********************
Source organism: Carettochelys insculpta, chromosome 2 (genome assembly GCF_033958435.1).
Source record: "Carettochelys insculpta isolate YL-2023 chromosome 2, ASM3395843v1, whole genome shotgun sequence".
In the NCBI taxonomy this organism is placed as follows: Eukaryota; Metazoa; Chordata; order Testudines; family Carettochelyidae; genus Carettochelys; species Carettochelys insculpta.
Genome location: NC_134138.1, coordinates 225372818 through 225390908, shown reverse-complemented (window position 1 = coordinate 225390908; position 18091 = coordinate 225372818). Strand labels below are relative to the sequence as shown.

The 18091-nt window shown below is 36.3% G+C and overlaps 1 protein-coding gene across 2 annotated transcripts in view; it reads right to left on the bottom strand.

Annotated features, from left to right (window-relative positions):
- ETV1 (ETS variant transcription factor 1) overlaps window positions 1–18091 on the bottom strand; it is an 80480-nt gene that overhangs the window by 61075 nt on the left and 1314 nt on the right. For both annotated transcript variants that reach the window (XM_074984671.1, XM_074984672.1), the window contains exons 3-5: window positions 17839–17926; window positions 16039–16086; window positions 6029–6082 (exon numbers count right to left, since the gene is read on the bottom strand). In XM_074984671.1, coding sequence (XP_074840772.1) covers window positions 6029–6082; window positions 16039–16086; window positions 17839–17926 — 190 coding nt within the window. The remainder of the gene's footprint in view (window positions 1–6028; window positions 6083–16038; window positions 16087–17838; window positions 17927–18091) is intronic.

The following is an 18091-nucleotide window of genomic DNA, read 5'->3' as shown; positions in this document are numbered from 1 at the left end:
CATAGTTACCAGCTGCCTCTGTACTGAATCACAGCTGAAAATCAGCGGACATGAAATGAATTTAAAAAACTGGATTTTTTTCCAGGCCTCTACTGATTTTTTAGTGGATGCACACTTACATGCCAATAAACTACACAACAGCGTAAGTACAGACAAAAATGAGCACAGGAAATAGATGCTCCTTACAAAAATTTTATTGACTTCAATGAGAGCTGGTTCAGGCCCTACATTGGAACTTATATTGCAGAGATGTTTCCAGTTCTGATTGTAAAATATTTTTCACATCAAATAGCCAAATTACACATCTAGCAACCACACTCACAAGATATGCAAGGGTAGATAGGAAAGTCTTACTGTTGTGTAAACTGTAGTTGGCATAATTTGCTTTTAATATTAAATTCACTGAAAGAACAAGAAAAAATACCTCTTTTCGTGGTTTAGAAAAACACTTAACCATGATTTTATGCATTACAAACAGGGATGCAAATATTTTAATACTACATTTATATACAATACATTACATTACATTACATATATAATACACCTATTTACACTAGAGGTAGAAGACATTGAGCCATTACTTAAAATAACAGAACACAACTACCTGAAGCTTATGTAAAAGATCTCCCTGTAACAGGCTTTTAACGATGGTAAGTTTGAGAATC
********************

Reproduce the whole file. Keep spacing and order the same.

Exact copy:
Source organism: Carettochelys insculpta, chromosome 2 (genome assembly GCF_033958435.1).
Source record: "Carettochelys insculpta isolate YL-2023 chromosome 2, ASM3395843v1, whole genome shotgun sequence".
In the NCBI taxonomy this organism is placed as follows: Eukaryota; Metazoa; Chordata; order Testudines; family Carettochelyidae; genus Carettochelys; species Carettochelys insculpta.
Genome location: NC_134138.1, coordinates 225372818 through 225390908, shown reverse-complemented (window position 1 = coordinate 225390908; position 18091 = coordinate 225372818). Strand labels below are relative to the sequence as shown.

The 18091-nt window shown below is 36.3% G+C and overlaps 1 protein-coding gene across 2 annotated transcripts in view; it reads right to left on the bottom strand.

Annotated features, from left to right (window-relative positions):
- ETV1 (ETS variant transcription factor 1) overlaps window positions 1–18091 on the bottom strand; it is an 80480-nt gene that overhangs the window by 61075 nt on the left and 1314 nt on the right. For both annotated transcript variants that reach the window (XM_074984671.1, XM_074984672.1), the window contains exons 3-5: window positions 17839–17926; window positions 16039–16086; window positions 6029–6082 (exon numbers count right to left, since the gene is read on the bottom strand). In XM_074984671.1, coding sequence (XP_074840772.1) covers window positions 6029–6082; window positions 16039–16086; window positions 17839–17926 — 190 coding nt within the window. The remainder of the gene's footprint in view (window positions 1–6028; window positions 6083–16038; window positions 16087–17838; window positions 17927–18091) is intronic.

The following is an 18091-nucleotide window of genomic DNA, read 5'->3' as shown; positions in this document are numbered from 1 at the left end:
CATAGTTACCAGCTGCCTCTGTACTGAATCACAGCTGAAAATCAGCGGACATGAAATGAATTTAAAAAACTGGATTTTTTTCCAGGCCTCTACTGATTTTTTAGTGGATGCACACTTACATGCCAATAAACTACACAACAGCGTAAGTACAGACAAAAATGAGCACAGGAAATAGATGCTCCTTACAAAAATTTTATTGACTTCAATGAGAGCTGGTTCAGGCCCTACATTGGAACTTATATTGCAGAGATGTTTCCAGTTCTGATTGTAAAATATTTTTCACATCAAATAGCCAAATTACACATCTAGCAACCACACTCACAAGATATGCAAGGGTAGATAGGAAAGTCTTACTGTTGTGTAAACTGTAGTTGGCATAATTTGCTTTTAATATTAAATTCACTGAAAGAACAAGAAAAAATACCTCTTTTCGTGGTTTAGAAAAACACTTAACCATGATTTTATGCATTACAAACAGGGATGCAAATATTTTAATACTACATTTATATACAATACATTACATTACATTACATATATAATACACCTATTTACACTAGAGGTAGAAGACATTGAGCCATTACTTAAAATAACAGAACACAACTACCTGAAGCTTATGTAAAAGATCTCCCTGTAACAGGCTTTTAACGATGGTAAGTTTGAGAATC